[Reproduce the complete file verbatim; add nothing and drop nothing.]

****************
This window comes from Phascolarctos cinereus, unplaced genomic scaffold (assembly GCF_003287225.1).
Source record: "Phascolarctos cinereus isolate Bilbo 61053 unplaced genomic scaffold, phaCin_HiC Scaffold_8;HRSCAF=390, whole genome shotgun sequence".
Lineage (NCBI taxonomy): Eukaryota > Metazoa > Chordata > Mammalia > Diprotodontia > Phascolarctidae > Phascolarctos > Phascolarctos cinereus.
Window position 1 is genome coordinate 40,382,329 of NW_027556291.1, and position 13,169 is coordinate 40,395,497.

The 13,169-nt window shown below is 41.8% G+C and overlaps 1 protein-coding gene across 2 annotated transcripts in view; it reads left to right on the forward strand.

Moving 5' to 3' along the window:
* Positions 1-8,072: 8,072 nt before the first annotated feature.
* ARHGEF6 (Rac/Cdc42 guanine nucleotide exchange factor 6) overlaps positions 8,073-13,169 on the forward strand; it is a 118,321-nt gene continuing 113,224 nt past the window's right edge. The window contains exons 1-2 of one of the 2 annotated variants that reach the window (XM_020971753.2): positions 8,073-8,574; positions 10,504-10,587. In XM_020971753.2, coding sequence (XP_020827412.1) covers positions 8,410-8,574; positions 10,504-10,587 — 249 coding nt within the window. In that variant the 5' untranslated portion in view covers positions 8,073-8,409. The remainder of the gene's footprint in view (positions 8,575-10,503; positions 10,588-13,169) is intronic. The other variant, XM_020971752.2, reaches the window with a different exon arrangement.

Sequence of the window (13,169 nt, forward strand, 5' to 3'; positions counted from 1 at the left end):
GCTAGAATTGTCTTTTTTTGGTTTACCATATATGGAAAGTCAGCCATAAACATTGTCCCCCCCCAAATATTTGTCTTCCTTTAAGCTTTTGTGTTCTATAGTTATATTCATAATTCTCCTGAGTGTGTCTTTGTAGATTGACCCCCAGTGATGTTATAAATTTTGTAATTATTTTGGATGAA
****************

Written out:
This window comes from Phascolarctos cinereus, unplaced genomic scaffold (assembly GCF_003287225.1).
Source record: "Phascolarctos cinereus isolate Bilbo 61053 unplaced genomic scaffold, phaCin_HiC Scaffold_8;HRSCAF=390, whole genome shotgun sequence".
Lineage (NCBI taxonomy): Eukaryota > Metazoa > Chordata > Mammalia > Diprotodontia > Phascolarctidae > Phascolarctos > Phascolarctos cinereus.
Window position 1 is genome coordinate 40,382,329 of NW_027556291.1, and position 13,169 is coordinate 40,395,497.

The 13,169-nt window shown below is 41.8% G+C and overlaps 1 protein-coding gene across 2 annotated transcripts in view; it reads left to right on the forward strand.

Moving 5' to 3' along the window:
* Positions 1-8,072: 8,072 nt before the first annotated feature.
* ARHGEF6 (Rac/Cdc42 guanine nucleotide exchange factor 6) overlaps positions 8,073-13,169 on the forward strand; it is a 118,321-nt gene continuing 113,224 nt past the window's right edge. The window contains exons 1-2 of one of the 2 annotated variants that reach the window (XM_020971753.2): positions 8,073-8,574; positions 10,504-10,587. In XM_020971753.2, coding sequence (XP_020827412.1) covers positions 8,410-8,574; positions 10,504-10,587 — 249 coding nt within the window. In that variant the 5' untranslated portion in view covers positions 8,073-8,409. The remainder of the gene's footprint in view (positions 8,575-10,503; positions 10,588-13,169) is intronic. The other variant, XM_020971752.2, reaches the window with a different exon arrangement.

Sequence of the window (13,169 nt, forward strand, 5' to 3'; positions counted from 1 at the left end):
GCTAGAATTGTCTTTTTTTGGTTTACCATATATGGAAAGTCAGCCATAAACATTGTCCCCCCCCAAATATTTGTCTTCCTTTAAGCTTTTGTGTTCTATAGTTATATTCATAATTCTCCTGAGTGTGTCTTTGTAGATTGACCCCCAGTGATGTTATAAATTTTGTAATTATTTTGGATGAA